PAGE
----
Our last episode of Loose Threads addressed the question: “Why do suppliers subcontract?”
We received on supplier response after the episode was released, which we’d like to take a moment to share now:
“I know I’m late to provide a response, but wanted to share our experience with subcontracting. We have a policy against subcontracting. We won’t do it by our own accord. However, some brands we work with demand we subcontract to a preferred/nominated facility where they can get a lower cost, such as embroidery, printing, or finishing. Yet, we are expected to carry out the due diligence on the subcontractor and perform audits. It’s quite strange.”
This week the question we’re addressing has to do with global pandemic impact. The question is:
“What are things like for suppliers now 6 months after all the order cancellations? Have things gotten better, or worse?”
We’d like to start by sharing what we have seen happen to Pactics, our former employer. Initially, things were quite rough. Our main customer stopped calling off stock overnight, meaning our revenue turned off overnight. The company had to lay off some workers and reduce working hours. But since late spring, things are looking much better, and they are struggling to get enough staff on board. The company is on track to get in more revenue this year than last year, and that’s because of orders for face masks. The company is uniquely situated to address this demand because it’s specialized in digital dye sublimation, a printing technique that lends itself well to customization. So it can easily make the same mask printed with different designs and prints for different retailers. The owner of the company has said to us that he’s been amazed: for the first time in his life, none of his buyers care about price. The only thing they care about is lead time. The question of course is how long this extra demand will last, and how long it will take new producers to enter the market.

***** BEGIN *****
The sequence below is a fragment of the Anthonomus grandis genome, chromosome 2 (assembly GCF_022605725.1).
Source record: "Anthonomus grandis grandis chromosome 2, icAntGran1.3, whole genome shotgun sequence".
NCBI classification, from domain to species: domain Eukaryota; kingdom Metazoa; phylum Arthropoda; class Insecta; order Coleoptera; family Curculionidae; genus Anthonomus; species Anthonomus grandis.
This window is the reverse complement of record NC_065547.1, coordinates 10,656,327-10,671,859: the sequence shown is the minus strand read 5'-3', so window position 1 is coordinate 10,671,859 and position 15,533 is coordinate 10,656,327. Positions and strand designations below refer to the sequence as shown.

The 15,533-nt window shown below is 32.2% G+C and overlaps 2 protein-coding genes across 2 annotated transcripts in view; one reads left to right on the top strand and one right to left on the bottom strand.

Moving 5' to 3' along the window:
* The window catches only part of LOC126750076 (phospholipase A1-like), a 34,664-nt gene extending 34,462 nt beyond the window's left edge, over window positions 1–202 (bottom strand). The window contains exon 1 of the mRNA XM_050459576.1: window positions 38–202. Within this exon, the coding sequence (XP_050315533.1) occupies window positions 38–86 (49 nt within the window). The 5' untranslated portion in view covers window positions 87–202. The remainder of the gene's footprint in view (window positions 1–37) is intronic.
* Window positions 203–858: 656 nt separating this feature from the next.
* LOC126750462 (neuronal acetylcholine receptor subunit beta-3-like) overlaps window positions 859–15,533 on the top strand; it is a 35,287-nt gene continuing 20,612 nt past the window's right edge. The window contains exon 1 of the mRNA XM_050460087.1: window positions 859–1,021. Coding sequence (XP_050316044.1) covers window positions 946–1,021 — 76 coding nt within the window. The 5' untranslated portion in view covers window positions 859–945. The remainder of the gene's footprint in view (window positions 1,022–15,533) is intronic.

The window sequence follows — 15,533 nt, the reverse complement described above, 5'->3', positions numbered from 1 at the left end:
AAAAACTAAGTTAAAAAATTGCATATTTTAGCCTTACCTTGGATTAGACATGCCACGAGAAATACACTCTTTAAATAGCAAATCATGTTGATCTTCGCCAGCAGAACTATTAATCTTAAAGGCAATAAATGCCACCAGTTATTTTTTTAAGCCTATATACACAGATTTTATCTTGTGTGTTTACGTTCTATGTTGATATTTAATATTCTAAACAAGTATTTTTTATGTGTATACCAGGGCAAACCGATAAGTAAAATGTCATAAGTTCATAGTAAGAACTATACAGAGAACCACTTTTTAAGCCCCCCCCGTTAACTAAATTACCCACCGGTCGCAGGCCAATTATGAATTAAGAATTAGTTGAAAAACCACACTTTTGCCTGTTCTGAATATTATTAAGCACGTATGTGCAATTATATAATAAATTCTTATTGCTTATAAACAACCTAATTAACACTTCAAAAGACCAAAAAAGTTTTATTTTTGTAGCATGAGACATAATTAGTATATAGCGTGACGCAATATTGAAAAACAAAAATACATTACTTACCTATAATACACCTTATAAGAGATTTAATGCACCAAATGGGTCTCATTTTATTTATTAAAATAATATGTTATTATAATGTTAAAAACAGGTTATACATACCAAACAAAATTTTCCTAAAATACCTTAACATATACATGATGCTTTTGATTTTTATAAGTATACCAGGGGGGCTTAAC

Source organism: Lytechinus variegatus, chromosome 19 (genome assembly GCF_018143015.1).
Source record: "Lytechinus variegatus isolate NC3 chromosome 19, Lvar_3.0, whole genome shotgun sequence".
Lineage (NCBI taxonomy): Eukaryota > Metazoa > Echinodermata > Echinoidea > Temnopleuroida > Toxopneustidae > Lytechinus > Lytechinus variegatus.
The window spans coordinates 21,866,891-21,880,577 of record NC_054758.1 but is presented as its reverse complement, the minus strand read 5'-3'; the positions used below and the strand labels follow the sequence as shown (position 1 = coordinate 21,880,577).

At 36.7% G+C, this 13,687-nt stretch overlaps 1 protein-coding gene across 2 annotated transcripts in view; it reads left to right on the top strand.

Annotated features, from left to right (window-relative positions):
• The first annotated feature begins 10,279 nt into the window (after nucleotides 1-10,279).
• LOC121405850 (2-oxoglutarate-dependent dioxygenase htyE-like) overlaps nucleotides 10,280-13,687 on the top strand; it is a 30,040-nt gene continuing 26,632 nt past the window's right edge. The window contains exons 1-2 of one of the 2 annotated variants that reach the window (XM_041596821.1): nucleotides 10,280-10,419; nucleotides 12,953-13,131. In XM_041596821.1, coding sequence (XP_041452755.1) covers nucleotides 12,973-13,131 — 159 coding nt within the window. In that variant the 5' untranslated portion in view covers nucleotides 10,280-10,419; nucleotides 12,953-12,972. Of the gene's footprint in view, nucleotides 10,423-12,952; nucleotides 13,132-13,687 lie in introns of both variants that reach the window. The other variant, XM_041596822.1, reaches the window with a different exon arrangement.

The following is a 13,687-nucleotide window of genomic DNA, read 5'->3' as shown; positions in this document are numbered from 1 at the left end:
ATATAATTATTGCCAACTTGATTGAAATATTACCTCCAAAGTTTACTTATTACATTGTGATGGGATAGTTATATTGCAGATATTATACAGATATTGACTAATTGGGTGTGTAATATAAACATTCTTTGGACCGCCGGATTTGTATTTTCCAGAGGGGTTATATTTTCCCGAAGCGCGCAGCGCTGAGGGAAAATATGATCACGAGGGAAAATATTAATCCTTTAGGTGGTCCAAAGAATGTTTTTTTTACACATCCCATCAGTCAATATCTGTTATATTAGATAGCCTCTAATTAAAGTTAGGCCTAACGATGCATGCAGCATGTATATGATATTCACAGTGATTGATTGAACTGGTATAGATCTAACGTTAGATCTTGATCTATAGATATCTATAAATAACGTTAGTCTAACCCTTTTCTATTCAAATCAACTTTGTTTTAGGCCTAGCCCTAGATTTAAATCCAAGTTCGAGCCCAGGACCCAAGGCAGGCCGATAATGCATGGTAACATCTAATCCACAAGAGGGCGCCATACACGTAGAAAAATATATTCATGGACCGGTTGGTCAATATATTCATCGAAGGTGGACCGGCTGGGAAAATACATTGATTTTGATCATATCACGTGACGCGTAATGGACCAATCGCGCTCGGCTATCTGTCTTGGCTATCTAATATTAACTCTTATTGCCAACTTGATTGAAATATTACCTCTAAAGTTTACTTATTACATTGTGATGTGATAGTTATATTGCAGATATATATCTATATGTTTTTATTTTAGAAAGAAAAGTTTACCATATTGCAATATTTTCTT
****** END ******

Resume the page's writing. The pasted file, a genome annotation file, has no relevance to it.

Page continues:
Another supplier said: “Six months later, if we only consider the cancellations, things are better. Many brands reversed their decision to cancel orders. But overall we are still not doing good. We talked a lot about change, owners came forward, workers raised voices and many discussed about the faulty supply chain processes. But, all’s quiet now.
I have also heard stories of brands forcing their suppliers to be silent. For example, by only committing to solving issues if factories remain silent.”
Another supplier said: “Orders are still down for us. While we switched to some mask production for consumers this only partially helps the bottom line. We expect to end the year somewhere between 40-50% down in revenue from 2019, and we expect this to be case through 2021. The shift in people working from home has lowered the demand for work clothes, shifting to casual and atheleisure, which is not our forte. Also, since people are going out less, then our market research has pointed to much lower demand for new clothes in general. From my cynical sustainability perspective, less demand means less environmental impact, however, the socioeconomic cost of the pandemic is still hovering over the industry. If I assess whether I will still have a job in the near future, my uncertainty begins at about 3 months outlook. That being said our customers have increased their interest in sustainable materials and production. We have received more requests for what we can offer in these categories. From that perspective I think there is some glimmer of hope.”
And finally, another supplier said: “In general price there is even more price pressure due to lower demand. But in some areas price has improved where demand is more like knitting yarn. This is mainly due to change in consumer shift towards non formal wears where knitting fabric are much more used.”